The study found that cough severity and cough-related quality of life were not related to the severity of bronchial hyperresponsiveness in nonsmoking adults with cough-variant asthma.
Due to its high positive predictive value (PPV), bronchial hyperresponsiveness (BHR) could be considered as a predictor of cough-variant asthma (CVA) in nonsmoking adults with chronic cough, a study published in Respiratory Research found.
The study found that cough severity and cough-related quality of life (QOL) were not related to the severity of BHR in patients with CVA, which is a common cause of CC; instead, BHR had a high PPV for establishing a diagnosis of CVA in this population.
“To the best of our knowledge, there have been no previous studies on the response to anti-asthmatic therapy in CC adults with BHR,” the study authors wrote. “High PPV of BHR in CVA diagnosing in our study suggests that CVA should be considered as a major cause of cough in patients with CC presenting with BHR.”
CVA is a phenotype of asthma, characterized by BHR—increased sensitivity to a wide variety of airway-narrowing stimuli—and cough as primary symptoms.
This prospective, single-center, observational included 55 patients with CC and confirmed BHR, although only 49 patients completed the entire study. The study was performed in the Department of Internal Medicine, Pulmonary Diseases, and Allergy of the Medical University of Warsaw between 2016 and 2020.
The inclusion criteria were as follows:
The participants had BHR confirmed in the methacholine provocation test, and an antiasthmatic, gradually intensified treatment was introduced. CVA was diagnosed when improvements in cough severity and cough-related QOL were noted.
Out of 49 patients with CC and BHR, 43 (87.8%) responded to antiasthmatic therapy, and the PPV of BHR in establishing the diagnosis of CVA was 87.8%. Of those 43, 31 (72%) participants showed significant and rapid improvement after the first-step treatment, which was a 4-week treatment of inhaled corticosteroids and long-acting β2-agonists. Ten (23.3%) participants showed improvement after add-on leukotriene receptor antagonist and 2 (4.6%) more improved after a short course of oral corticosteroids.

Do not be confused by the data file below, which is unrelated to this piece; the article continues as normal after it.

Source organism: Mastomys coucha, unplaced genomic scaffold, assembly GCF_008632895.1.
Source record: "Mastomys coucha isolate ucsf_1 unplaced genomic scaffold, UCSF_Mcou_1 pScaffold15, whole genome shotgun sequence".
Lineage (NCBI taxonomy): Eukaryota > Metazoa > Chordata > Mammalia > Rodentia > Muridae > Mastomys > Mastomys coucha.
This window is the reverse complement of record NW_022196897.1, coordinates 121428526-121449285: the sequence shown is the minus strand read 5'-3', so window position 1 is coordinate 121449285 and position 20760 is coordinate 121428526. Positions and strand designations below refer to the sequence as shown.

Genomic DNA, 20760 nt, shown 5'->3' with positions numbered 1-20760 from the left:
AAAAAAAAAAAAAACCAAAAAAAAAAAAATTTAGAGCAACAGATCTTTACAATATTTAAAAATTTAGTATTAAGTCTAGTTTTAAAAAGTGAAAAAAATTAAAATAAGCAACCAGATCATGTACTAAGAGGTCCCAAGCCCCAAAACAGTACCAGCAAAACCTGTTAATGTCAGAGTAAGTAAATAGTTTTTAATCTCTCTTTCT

However, 12.2% of patients did not respond to treatment despite a high clinical probability of CVA. All patients with BHR who did not respond to antiasthmatic therapy presented symptoms of gastroesophageal reflux (GER); the authors wrote that they cannot assume the presence of BHR in CC signifies clear-cut diagnosis of CVA.
“Low capsaicin threshold in cough challenge, symptoms of GER and high neutrophil percentage in sputum were related to poor response to treatment,” the authors noted. “The severity of BHR was related to BMI [body mass index] but was ineffective in the prediction of cough reduction after therapy.”
The study did not identify any clinical factors that could predict the response after each step of therapy.
BHR severity was not a predictor of response to antiasthmatic therapy. Further, PC20 had a negative correlation with BMI, which is consistent with previous studies and indicates obesity’s role in the pathomechanism of CC.
“The results of our study support the opinion that asthmatic cough diagnosis and further decision making on continuation or discontinuation of anti-asthmatic treatment should be based on thorough and objective assessment of response to therapy in patients with suspicion of CVA,” the authors wrote. Referring to guidelines from European Respiratory Journal and CHEST, they added that this approach “is consistent with the recent guidelines.”
Rybka-Fraczek A, Dabrowska M, Grabczak EM, et al. Does bronchial hyperresponsivenes predict a diagnosis of cough variant asthma in adults with chronic cough: a cohort study. Respir Res. 2021;22:252. doi:10.1186/s12931-021-01845-2